Play Live Radio
Next Up:
Available On Air Stations

Allegheny General, UPMC Presbyterian Hospitals Offer MitraClip Heart Surgery

Allegheny General Hospital and UPMC Presbyterian Hospital are the first in the region to offer a minimally invasive heart surgery that allows physicians to operate as the heart beats.

The MitraClip is designed to treat degenerative mitral regurgitation (MR), a heart condition where blood flows backwards through the mitral valve, forcing the heart to pump even harder to get the blooding moving in the right direction. MR causes fatigue, shortness of breath and heart failure.

About 4 million Americans have some sort of mitral valve insufficiency, according to Allegheny General Hospital.

“The door opens not just in a one-way direction, but in a two-way direction,” said Dr. Walter McGregor, Director of Robotic and Minimally Invasive Heart Surgery. “So blood can flow not only forward, but in a backward direction and when blood flows in a backward direction it ends up congesting the lungs and everything that comes before that door.”

While other surgeries require chest incisions and the stoppage of the heart, the MitraClip procedure only requires a small amount of anesthesia and a catheter. During the surgery, a metal clip is inserted into the heart via a catheter in the femoral vein. The clip holds the two mitral valve leaflets together, allowing blood to move forward, but not backward.

McGregor said recovery time for the surgery is about one week with a two to three day hospital stay.

“It’s a very different type of surgery with only requiring a needle stick in the groin to deploy the device and the heart is allowed to continue to beat just like normal,” he said.

The MitraClip, produced by Abbot Vascular, costs between $25,000 and $35,000, according to a report by The Advisory Board Company.

McGregor said the clip is only designed for those too sick to undergo traditional heart surgeries.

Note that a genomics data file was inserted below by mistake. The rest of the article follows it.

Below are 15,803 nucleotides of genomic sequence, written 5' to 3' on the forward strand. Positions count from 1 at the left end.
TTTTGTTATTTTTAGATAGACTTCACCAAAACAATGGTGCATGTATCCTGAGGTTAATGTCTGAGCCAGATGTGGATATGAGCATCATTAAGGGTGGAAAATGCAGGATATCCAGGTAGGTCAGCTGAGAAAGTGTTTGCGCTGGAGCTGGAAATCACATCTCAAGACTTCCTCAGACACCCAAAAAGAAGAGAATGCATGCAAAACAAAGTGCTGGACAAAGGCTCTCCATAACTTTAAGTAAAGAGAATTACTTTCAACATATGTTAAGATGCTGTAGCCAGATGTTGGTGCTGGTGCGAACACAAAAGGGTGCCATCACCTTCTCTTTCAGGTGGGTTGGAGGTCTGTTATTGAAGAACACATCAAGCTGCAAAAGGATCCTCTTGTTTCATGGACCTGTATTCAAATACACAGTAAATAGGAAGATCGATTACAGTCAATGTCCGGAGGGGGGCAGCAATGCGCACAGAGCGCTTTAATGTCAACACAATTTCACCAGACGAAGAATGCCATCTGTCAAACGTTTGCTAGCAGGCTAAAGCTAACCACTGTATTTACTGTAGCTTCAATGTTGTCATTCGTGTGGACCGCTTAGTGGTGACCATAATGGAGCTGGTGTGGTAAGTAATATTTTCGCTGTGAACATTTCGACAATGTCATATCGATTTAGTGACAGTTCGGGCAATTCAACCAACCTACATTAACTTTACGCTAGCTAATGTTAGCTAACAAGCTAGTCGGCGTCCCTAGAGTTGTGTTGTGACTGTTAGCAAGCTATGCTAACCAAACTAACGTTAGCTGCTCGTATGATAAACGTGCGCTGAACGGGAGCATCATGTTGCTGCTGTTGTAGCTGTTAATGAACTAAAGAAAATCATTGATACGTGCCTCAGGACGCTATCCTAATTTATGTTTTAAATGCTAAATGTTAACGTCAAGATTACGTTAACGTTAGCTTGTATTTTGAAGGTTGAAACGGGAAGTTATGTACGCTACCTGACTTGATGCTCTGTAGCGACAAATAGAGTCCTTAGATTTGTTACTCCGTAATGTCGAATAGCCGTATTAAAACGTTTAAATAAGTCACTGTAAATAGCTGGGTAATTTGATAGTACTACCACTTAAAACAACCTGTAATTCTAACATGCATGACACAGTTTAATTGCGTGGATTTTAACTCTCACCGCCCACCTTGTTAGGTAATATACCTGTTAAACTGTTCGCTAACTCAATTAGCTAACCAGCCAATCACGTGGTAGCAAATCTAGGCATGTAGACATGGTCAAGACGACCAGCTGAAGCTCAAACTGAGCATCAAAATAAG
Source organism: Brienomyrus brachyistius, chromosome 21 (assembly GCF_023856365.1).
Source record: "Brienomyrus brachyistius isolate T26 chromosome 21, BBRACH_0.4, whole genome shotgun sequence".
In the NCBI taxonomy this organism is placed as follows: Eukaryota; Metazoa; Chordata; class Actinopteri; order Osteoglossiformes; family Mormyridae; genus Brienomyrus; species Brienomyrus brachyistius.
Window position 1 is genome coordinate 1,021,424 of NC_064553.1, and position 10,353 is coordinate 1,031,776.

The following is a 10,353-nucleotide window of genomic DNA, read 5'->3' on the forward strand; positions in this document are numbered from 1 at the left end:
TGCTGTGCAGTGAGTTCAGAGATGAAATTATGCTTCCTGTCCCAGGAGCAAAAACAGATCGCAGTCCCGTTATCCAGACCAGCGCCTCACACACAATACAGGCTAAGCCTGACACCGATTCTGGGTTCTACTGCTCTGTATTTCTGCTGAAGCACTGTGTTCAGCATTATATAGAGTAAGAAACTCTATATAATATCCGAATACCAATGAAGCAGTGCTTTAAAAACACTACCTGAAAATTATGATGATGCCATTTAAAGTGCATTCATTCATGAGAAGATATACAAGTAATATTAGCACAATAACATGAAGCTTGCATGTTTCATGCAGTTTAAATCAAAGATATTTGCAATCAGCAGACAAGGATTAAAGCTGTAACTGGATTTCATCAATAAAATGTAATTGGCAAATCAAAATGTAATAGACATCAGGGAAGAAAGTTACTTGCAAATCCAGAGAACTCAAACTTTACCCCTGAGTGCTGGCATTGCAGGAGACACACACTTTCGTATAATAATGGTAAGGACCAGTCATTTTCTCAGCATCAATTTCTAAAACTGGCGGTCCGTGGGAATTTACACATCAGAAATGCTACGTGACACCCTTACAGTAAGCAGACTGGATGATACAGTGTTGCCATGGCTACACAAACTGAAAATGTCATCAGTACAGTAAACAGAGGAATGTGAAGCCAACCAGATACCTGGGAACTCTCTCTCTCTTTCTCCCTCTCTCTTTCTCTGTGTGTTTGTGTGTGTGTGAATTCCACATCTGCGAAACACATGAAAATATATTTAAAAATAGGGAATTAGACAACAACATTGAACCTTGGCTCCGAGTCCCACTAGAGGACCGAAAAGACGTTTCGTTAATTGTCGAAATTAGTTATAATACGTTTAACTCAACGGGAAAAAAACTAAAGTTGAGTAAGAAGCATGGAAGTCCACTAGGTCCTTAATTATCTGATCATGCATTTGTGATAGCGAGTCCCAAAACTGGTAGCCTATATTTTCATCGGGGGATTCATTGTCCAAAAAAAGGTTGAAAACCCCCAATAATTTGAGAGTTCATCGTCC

“We don’t really know the long-term results of the MitraClip as compared to other forms of surgery,” he said. “And therefore, the MitraClip procedure is really, at this point and time, kept for patients who are very risky candidates for other forms of heart surgery.”

The Erie, PA native has been a fellow in the WESA news department since May 2013. Having earned a bachelor's degree in print journalism from Duquesne University, he is now pursuing an M.A. in multi-media management. Michael describes his career aspiration as "I want to do it all in journalism."
To make informed decisions, the public must receive unbiased truth.

As Southwestern Pennsylvania’s only independent public radio news and information station, we give voice to provocative ideas that foster a vibrant, informed, diverse and caring community.

WESA is primarily funded by listener contributions. Your financial support comes with no strings attached. It is free from commercial or political influence…that’s what makes WESA a free vital community resource. Your support funds important local journalism by WESA and NPR national reporters.

You give what you can, and you get news you can trust.
Please give now to continue providing fact-based journalism — a monthly gift of just $5 or $10 makes a big difference.